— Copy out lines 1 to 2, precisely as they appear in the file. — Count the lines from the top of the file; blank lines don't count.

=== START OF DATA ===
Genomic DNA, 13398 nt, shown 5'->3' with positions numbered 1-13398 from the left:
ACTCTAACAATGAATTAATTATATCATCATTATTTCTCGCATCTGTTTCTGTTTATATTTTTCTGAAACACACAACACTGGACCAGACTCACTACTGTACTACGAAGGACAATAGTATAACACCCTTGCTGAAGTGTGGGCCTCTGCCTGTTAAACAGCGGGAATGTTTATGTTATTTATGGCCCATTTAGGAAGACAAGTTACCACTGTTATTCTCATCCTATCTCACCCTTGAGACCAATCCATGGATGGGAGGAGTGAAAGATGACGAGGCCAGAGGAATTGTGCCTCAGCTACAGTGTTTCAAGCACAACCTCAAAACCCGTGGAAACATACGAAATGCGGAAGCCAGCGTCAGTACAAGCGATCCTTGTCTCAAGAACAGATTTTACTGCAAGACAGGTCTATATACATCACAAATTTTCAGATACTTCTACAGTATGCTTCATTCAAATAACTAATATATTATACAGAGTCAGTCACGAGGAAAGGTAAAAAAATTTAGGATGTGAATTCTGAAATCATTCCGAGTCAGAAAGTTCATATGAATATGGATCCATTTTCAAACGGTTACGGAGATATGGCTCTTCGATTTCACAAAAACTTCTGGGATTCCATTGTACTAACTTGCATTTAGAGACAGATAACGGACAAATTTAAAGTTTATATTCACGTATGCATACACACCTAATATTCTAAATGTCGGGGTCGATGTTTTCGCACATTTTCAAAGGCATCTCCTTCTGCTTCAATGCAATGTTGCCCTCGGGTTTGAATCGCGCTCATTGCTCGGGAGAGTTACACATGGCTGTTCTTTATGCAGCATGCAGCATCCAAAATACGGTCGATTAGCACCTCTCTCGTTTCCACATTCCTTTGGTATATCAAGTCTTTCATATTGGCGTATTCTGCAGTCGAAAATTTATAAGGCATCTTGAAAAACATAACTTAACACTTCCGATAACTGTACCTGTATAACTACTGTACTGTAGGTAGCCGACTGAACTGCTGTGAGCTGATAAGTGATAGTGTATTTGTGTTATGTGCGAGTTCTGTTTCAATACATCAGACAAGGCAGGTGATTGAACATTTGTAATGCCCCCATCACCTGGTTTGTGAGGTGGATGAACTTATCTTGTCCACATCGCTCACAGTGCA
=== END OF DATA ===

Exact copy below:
Genomic DNA, 13398 nt, shown 5'->3' with positions numbered 1-13398 from the left:
ACTCTAACAATGAATTAATTATATCATCATTATTTCTCGCATCTGTTTCTGTTTATATTTTTCTGAAACACACAACACTGGACCAGACTCACTACTGTACTACGAAGGACAATAGTATAACACCCTTGCTGAAGTGTGGGCCTCTGCCTGTTAAACAGCGGGAATGTTTATGTTATTTATGGCCCATTTAGGAAGACAAGTTACCACTGTTATTCTCATCCTATCTCACCCTTGAGACCAATCCATGGATGGGAGGAGTGAAAGATGACGAGGCCAGAGGAATTGTGCCTCAGCTACAGTGTTTCAAGCACAACCTCAAAACCCGTGGAAACATACGAAATGCGGAAGCCAGCGTCAGTACAAGCGATCCTTGTCTCAAGAACAGATTTTACTGCAAGACAGGTCTATATACATCACAAATTTTCAGATACTTCTACAGTATGCTTCATTCAAATAACTAATATATTATACAGAGTCAGTCACGAGGAAAGGTAAAAAAATTTAGGATGTGAATTCTGAAATCATTCCGAGTCAGAAAGTTCATATGAATATGGATCCATTTTCAAACGGTTACGGAGATATGGCTCTTCGATTTCACAAAAACTTCTGGGATTCCATTGTACTAACTTGCATTTAGAGACAGATAACGGACAAATTTAAAGTTTATATTCACGTATGCATACACACCTAATATTCTAAATGTCGGGGTCGATGTTTTCGCACATTTTCAAAGGCATCTCCTTCTGCTTCAATGCAATGTTGCCCTCGGGTTTGAATCGCGCTCATTGCTCGGGAGAGTTACACATGGCTGTTCTTTATGCAGCATGCAGCATCCAAAATACGGTCGATTAGCACCTCTCTCGTTTCCACATTCCTTTGGTATATCAAGTCTTTCATATTGGCGTATTCTGCAGTCGAAAATTTATAAGGCATCTTGAAAAACATAACTTAACACTTCCGATAACTGTACCTGTATAACTACTGTACTGTAGGTAGCCGACTGAACTGCTGTGAGCTGATAAGTGATAGTGTATTTGTGTTATGTGCGAGTTCTGTTTCAATACATCAGACAAGGCAGGTGATTGAACATTTGTAATGCCCCCATCACCTGGTTTGTGAGGTGGATGAACTTATCTTGTCCACATCGCTCACAGTGCA